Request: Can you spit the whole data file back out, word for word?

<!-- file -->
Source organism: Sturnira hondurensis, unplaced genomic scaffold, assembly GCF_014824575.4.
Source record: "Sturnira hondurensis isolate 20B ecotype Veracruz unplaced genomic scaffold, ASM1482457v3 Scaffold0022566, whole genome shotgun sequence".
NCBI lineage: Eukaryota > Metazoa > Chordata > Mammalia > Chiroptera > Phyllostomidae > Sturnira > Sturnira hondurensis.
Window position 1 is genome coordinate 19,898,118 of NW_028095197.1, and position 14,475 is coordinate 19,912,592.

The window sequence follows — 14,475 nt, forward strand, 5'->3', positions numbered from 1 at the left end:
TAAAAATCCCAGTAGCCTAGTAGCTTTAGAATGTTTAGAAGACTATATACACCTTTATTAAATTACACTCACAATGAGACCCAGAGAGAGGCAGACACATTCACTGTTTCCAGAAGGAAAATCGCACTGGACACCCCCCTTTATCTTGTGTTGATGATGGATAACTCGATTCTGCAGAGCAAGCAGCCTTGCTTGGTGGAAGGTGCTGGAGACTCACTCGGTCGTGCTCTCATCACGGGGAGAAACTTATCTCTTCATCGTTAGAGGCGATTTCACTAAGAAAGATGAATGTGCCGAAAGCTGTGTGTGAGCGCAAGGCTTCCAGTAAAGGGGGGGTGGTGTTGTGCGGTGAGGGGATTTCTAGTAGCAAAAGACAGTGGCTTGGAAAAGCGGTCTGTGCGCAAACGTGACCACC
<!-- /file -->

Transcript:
Source organism: Sturnira hondurensis, unplaced genomic scaffold, assembly GCF_014824575.4.
Source record: "Sturnira hondurensis isolate 20B ecotype Veracruz unplaced genomic scaffold, ASM1482457v3 Scaffold0022566, whole genome shotgun sequence".
NCBI lineage: Eukaryota > Metazoa > Chordata > Mammalia > Chiroptera > Phyllostomidae > Sturnira > Sturnira hondurensis.
Window position 1 is genome coordinate 19,898,118 of NW_028095197.1, and position 14,475 is coordinate 19,912,592.

The window sequence follows — 14,475 nt, forward strand, 5'->3', positions numbered from 1 at the left end:
TAAAAATCCCAGTAGCCTAGTAGCTTTAGAATGTTTAGAAGACTATATACACCTTTATTAAATTACACTCACAATGAGACCCAGAGAGAGGCAGACACATTCACTGTTTCCAGAAGGAAAATCGCACTGGACACCCCCCTTTATCTTGTGTTGATGATGGATAACTCGATTCTGCAGAGCAAGCAGCCTTGCTTGGTGGAAGGTGCTGGAGACTCACTCGGTCGTGCTCTCATCACGGGGAGAAACTTATCTCTTCATCGTTAGAGGCGATTTCACTAAGAAAGATGAATGTGCCGAAAGCTGTGTGTGAGCGCAAGGCTTCCAGTAAAGGGGGGGTGGTGTTGTGCGGTGAGGGGATTTCTAGTAGCAAAAGACAGTGGCTTGGAAAAGCGGTCTGTGCGCAAACGTGACCACC